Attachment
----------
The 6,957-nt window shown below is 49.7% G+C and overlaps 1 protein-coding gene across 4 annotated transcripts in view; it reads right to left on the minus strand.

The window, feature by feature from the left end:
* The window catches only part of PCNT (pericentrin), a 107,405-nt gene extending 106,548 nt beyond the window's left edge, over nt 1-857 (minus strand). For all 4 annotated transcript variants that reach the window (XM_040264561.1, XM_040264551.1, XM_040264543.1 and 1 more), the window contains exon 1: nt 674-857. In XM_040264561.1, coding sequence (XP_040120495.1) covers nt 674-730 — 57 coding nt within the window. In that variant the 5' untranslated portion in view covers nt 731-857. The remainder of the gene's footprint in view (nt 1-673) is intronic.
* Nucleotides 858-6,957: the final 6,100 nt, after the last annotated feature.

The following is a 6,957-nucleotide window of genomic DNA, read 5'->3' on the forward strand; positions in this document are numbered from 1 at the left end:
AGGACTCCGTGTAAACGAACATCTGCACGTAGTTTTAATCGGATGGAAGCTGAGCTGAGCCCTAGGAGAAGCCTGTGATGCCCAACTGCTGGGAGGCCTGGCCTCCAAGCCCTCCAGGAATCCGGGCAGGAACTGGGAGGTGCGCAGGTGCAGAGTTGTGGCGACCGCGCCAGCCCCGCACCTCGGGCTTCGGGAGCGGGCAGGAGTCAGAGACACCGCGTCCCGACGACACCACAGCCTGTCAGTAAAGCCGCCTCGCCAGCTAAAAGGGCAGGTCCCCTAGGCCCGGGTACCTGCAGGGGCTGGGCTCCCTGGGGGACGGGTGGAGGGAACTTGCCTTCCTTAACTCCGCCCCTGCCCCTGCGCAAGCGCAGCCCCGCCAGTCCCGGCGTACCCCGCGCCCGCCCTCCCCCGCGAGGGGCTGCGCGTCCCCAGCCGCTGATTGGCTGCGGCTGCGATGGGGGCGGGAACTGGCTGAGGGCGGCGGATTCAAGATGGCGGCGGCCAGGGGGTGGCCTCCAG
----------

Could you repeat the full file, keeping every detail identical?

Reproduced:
The 6,957-nt window shown below is 49.7% G+C and overlaps 1 protein-coding gene across 4 annotated transcripts in view; it reads right to left on the minus strand.

The window, feature by feature from the left end:
* The window catches only part of PCNT (pericentrin), a 107,405-nt gene extending 106,548 nt beyond the window's left edge, over nt 1-857 (minus strand). For all 4 annotated transcript variants that reach the window (XM_040264561.1, XM_040264551.1, XM_040264543.1 and 1 more), the window contains exon 1: nt 674-857. In XM_040264561.1, coding sequence (XP_040120495.1) covers nt 674-730 — 57 coding nt within the window. In that variant the 5' untranslated portion in view covers nt 731-857. The remainder of the gene's footprint in view (nt 1-673) is intronic.
* Nucleotides 858-6,957: the final 6,100 nt, after the last annotated feature.

The following is a 6,957-nucleotide window of genomic DNA, read 5'->3' on the forward strand; positions in this document are numbered from 1 at the left end:
AGGACTCCGTGTAAACGAACATCTGCACGTAGTTTTAATCGGATGGAAGCTGAGCTGAGCCCTAGGAGAAGCCTGTGATGCCCAACTGCTGGGAGGCCTGGCCTCCAAGCCCTCCAGGAATCCGGGCAGGAACTGGGAGGTGCGCAGGTGCAGAGTTGTGGCGACCGCGCCAGCCCCGCACCTCGGGCTTCGGGAGCGGGCAGGAGTCAGAGACACCGCGTCCCGACGACACCACAGCCTGTCAGTAAAGCCGCCTCGCCAGCTAAAAGGGCAGGTCCCCTAGGCCCGGGTACCTGCAGGGGCTGGGCTCCCTGGGGGACGGGTGGAGGGAACTTGCCTTCCTTAACTCCGCCCCTGCCCCTGCGCAAGCGCAGCCCCGCCAGTCCCGGCGTACCCCGCGCCCGCCCTCCCCCGCGAGGGGCTGCGCGTCCCCAGCCGCTGATTGGCTGCGGCTGCGATGGGGGCGGGAACTGGCTGAGGGCGGCGGATTCAAGATGGCGGCGGCCAGGGGGTGGCCTCCAG